As he approaches adulthood, Bald Eagle Area’s Jake Taylor has learned a soothing lesson about the human body.
Even the strongest ones need rest.
After finishing third at last year’s PIAA Class AAA Championships, Taylor altered his training cycles, trimming the frequency and length of workouts. The results are startling.
A rejuvenated Taylor enters his senior season as a state-title contender built to withstand the rigors of a Pennsylvania winter.
“I think at the beginning of my varsity career I sort of went way too hard, way too many days a week,” he said. “By the end of the season, I was sort of drained. It wasn’t showing on the mat what I was doing in the room. It really wasn’t worth the effort for what I was getting out of it.”
This past off-season demonstrated the value of shrewd training. Following his run in Hershey, which ended a 38-2 season, Taylor spent a few weeks away from wrestling. He used the time to examine flaws — in his case, there are few — before last spring’s Flonationals at Drexel University. Taylor won the 170-pound bracket and quickly took another self-mandated break.
He trained regularly throughout the summer, but strayed from competing in ultra-intense events. An offensive-minded wrestler, Taylor said improving his handfighting and tactics from the neutral position were summer objectives.
Taylor took another break in September. His focused then shifted toward the Super 32 Challenge, a two-day event regarded as the nation’s top preseason tournament.
A late October trip to Greensboro, N.C., isn’t the ideal senior journey. But Taylor relishes big tournaments and wanted to gauge his progress against a stacked field.
Six victories against wrestlers from six different states later, Taylor returned home with the championship belt. Winning the title helped Taylor ascend to No. 4 at 182 pounds in InterMat’s national rankings.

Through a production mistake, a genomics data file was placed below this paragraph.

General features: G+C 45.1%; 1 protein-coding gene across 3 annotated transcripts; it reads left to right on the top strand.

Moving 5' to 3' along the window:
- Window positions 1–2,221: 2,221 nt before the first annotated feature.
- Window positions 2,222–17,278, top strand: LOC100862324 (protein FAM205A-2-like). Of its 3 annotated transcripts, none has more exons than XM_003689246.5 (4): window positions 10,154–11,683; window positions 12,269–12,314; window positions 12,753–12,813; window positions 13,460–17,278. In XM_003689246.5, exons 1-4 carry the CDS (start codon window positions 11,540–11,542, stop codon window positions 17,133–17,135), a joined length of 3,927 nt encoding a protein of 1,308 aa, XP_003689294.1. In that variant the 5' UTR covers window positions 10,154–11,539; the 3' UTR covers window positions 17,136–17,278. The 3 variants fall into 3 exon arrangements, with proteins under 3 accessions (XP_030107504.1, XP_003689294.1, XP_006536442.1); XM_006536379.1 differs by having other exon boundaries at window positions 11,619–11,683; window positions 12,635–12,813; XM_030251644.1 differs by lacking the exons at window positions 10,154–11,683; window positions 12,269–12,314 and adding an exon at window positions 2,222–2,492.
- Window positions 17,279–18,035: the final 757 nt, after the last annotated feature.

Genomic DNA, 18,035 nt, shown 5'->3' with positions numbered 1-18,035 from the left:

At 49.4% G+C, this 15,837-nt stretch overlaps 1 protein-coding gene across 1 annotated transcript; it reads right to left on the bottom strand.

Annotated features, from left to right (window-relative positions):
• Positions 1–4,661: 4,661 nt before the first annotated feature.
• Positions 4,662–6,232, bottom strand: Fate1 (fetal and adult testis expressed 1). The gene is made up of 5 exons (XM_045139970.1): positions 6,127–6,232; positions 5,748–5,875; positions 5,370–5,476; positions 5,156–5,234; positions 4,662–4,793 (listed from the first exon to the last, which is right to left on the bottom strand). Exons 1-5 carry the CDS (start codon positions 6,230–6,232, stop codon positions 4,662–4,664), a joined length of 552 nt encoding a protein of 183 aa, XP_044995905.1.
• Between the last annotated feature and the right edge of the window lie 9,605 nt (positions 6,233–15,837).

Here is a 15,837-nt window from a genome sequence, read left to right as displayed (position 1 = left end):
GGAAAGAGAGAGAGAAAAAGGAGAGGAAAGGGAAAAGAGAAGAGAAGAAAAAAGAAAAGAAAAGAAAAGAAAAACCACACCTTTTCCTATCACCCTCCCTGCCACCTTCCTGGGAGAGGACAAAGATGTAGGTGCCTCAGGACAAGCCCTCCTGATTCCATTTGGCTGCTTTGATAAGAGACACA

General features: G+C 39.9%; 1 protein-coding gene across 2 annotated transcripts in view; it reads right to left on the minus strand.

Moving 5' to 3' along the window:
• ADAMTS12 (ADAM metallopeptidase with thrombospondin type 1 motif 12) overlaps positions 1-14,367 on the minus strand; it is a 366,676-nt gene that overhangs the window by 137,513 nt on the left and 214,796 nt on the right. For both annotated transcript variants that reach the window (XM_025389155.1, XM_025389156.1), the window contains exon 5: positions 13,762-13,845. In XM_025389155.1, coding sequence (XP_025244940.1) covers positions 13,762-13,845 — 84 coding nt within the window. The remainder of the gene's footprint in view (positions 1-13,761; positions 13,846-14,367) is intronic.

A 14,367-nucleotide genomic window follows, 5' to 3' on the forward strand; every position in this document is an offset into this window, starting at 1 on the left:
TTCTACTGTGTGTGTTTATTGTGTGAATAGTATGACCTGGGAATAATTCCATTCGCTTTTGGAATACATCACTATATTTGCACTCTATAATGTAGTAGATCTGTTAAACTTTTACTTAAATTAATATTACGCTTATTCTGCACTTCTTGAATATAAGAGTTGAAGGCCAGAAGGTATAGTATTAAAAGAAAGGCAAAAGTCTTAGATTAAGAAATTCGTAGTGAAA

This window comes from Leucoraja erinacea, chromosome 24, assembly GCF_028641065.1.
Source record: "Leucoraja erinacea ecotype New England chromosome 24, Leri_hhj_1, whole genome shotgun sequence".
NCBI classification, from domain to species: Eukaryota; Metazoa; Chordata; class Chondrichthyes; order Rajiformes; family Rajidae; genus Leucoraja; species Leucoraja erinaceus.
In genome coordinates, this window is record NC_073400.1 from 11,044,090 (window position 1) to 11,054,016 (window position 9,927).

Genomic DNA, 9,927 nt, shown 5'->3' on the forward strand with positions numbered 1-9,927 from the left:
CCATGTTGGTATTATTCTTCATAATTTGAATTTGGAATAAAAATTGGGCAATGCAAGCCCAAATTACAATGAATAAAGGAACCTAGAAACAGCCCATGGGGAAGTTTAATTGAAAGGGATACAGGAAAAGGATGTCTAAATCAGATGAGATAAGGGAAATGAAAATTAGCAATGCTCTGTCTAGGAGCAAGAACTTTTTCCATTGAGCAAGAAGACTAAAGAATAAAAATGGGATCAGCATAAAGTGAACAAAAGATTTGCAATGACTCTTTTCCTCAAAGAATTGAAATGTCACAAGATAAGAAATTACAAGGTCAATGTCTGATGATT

Taylor received plenty of help along the way. He trained last spring and summer with former Penn State wrestler and assistant coach Dave Hart at the Nittany Lion Wrestling Club. But, again, Taylor limited the volume of his training.
Staying away from a practice room isn’t easy for Taylor, who ditched football after his sophomore to focus on wrestling. To fill idle time, he worked on a summer landscaping crew with Bellefonte’s Leo Wortman and Nick Shawley. Taylor also lifted weights throughout the spring, summer and fall.
“There’s no point in being in the room for more than a couple of months at a time if you are going hard,” he said. “You don’t have to wrestle 12 months. You can do three months on, a month off and stuff like that. It’s just trying to work hard for a short amount of time while getting everything in.”
The approach resembles the one implemented by many successful college wrestlers and coaches, a group Taylor will join next fall.
Division-I coaches started becoming aware of Taylor when he reached the state tournament as a sophomore. He enhanced his stock by finishing 38-2 last season. Glowing academic transcripts further increased interest in Taylor.
He took an enjoyable unofficial visit to Cornell last spring. He made a return trip in the summer. The Ivy League school offered what he wanted: a blend of high-level academics and championship wrestling. The Big Red, who are coached by State College High School graduate Rob Koll, have produced 34 All-Americans and eight nationals champions in the past eight years.
Former State College star Steve Bosak is one of Koll’s recent national champions. Bosak’s younger brother, Scott, also wrestles for the Big Red.
Taylor selected Cornell over Harvard, West Virginia, Virginia Tech, Virginia, Lehigh and Pitt. Cornell, coincidentally, has a reputation of cautiously training athletes.
“I loved the coaches, I loved the campus, I loved the program, I loved what they were doing, how they were performing and Coach Koll’s whole philosophy on running a program,” Taylor said.
Taylor anchors a BEA program looking to return to its District 6 perch. Coach Steve Millward said there’s no better example for the district’s young wrestlers than Taylor, who’s aiming to become the Eagles’ first state champ since Quentin Wright won his second title in 2008.
“Jake earns it,” Millward said. “He was doing the right things even before last season. He puts the time in. He does all the right things. He’s smart about his training. He has worked up to this point. I’m excited to be along for the trip.”